ProPublica’s Documenting Hate project recorded more than 330 reports of anti-Semitic incidents during a three-month span, from early November to early February.
In late November, Marna Street, a violist with the Cincinnati Symphony Orchestra, was walking to her car after a rehearsal. Street was shocked by what she discovered: Someone had painted a swastika, about 14 inches across, on the trunk of her car.
The vandals, Street said, had probably targeted her vehicle, which was parked in a garage not far from the University of Cincinnati, because she’d placed a magnet on it indicating that she is Jewish. Street eventually managed scrub off the graffiti. She put the magnet in the glovebox of her car.
Working with a coalition of organizations, ProPublica late last year launched “Documenting Hate,” an attempt to gather evidence of hate crimes and episodes of bigotry from a divided America. The account from Cincinnati is one of the anti-Semitic incidents the project has chronicled. But there are scores more.
Indeed, “Documenting Hate” recorded more than 330 reports of anti-Semitic incidents during a three-month span from early November to early February. The accounts — our list is by no means comprehensive — come via personal submissions, police documents and news articles. The majority, though not all, have been authenticated through either news reports, interviews or other evidence, like photos.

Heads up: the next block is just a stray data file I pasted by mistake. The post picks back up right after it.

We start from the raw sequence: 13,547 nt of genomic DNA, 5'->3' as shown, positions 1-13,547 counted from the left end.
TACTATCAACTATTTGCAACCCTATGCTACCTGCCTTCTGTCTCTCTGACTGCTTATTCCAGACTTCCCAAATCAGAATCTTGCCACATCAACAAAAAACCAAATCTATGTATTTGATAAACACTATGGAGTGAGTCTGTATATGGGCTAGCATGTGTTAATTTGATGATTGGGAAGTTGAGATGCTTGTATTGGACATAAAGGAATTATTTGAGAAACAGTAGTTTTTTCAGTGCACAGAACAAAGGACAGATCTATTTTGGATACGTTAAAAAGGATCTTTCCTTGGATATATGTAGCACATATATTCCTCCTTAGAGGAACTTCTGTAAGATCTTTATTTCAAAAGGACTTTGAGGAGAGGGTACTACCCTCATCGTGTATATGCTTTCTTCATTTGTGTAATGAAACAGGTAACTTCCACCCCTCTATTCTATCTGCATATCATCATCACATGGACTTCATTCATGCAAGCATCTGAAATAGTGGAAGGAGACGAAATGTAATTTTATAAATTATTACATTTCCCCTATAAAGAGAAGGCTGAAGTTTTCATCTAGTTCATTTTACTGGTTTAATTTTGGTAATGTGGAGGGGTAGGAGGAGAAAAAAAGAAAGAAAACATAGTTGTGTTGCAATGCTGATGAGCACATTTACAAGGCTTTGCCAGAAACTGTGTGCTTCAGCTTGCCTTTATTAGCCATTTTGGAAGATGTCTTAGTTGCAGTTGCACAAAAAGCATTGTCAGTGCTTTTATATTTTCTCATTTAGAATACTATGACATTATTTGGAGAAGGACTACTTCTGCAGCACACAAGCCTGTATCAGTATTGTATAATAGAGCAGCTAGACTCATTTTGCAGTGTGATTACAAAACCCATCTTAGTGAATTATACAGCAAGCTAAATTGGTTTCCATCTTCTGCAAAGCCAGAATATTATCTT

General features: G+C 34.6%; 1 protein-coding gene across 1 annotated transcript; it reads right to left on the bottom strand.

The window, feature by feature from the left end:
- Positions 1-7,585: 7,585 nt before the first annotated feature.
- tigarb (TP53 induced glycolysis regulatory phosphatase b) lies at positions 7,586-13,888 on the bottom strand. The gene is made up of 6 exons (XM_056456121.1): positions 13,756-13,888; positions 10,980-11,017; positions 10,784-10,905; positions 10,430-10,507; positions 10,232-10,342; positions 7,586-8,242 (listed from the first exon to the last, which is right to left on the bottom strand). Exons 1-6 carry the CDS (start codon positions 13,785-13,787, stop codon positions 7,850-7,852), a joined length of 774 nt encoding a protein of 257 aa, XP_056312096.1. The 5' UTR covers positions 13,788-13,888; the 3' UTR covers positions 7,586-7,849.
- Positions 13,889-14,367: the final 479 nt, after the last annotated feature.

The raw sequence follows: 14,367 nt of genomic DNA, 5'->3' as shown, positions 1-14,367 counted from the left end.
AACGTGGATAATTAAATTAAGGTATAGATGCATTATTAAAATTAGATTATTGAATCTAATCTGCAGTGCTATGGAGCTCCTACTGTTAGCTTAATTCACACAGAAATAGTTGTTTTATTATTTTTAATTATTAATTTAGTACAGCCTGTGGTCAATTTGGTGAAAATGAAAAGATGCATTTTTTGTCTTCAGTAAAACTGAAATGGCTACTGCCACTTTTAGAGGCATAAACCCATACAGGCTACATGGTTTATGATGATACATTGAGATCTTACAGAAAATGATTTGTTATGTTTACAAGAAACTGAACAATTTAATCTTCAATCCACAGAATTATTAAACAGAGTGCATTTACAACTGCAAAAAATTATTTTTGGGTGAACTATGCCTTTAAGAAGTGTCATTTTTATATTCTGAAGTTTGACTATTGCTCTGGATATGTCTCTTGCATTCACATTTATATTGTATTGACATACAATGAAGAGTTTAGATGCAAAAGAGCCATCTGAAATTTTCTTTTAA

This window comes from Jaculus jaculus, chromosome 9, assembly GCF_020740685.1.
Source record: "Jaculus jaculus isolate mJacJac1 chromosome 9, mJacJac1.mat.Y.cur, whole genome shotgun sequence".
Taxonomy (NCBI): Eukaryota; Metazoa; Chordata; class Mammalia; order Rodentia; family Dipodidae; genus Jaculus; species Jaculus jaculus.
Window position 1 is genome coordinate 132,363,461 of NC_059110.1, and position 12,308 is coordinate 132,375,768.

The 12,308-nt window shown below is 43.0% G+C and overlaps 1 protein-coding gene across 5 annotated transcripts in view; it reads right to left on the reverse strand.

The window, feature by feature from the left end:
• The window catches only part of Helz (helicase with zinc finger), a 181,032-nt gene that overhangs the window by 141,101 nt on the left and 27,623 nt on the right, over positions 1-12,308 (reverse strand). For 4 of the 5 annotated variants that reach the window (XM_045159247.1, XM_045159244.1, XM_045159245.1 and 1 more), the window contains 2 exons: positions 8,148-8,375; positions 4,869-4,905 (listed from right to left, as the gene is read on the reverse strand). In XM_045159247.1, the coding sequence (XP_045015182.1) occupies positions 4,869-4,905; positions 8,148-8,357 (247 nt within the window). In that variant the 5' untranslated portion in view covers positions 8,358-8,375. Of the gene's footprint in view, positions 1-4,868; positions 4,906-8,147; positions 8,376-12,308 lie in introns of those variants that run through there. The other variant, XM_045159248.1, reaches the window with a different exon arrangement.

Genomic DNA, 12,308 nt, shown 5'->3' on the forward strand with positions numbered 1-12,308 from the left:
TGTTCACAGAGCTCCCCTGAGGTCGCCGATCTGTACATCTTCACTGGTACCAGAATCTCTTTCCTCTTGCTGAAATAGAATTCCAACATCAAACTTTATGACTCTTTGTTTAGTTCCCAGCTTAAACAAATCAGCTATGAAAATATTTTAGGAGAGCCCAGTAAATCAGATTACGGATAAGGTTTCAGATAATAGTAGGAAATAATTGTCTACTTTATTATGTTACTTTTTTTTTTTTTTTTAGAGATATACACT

The incidents have taken place in big cities and small towns, along the country’s liberal coasts and in deep red states. Some of the episodes — swastikas and threatening messages spray-painted at schools and colleges around the nation — have been worrisome, though relatively minor. Others have been more serious, such as the 65 bomb threats targeting Jewish organizations across the country during the period we examined (there have been nearly 70 more since then). In many cases, the culprits singled out specific individuals for abuse, defacing their homes and autos with swastikas and menacing comments.
President Trump, after weeks of criticism for being slow to condemn the incidents, last week called them “horrible” and “painful” and “a very sad reminder of the work that still must be done to root out hate and prejudice and evil.”
The remarks, however, came after a number of confounding comments about the issue. During a Feb. 16 news conference, Trump castigated Jake Turx, a reporter for Ami, a Jewish magazine, for asking what the government was doing to address the increase in anti-Semitic events. Trump accused Turx of lying about the question he wanted to ask, and instructed him to sit down. And without citing any evidence, Trump has wondered whether some of the recent anti-Semitic incidents were carried out by liberals, or Jews themselves, intent on discrediting him.
“There’s a push on the left to conflate anti-Semitism with Trump, while at the same time criticizing him for having Jared Kushner, who wears his Jewishness as proudly as anyone, as his most trusted confidant and in the highest echelons of the White House staff,” said Joe Borelli, a Trump supporter who represents Staten Island on the New York city council, according to Breitbart News. “It is mind-boggling.”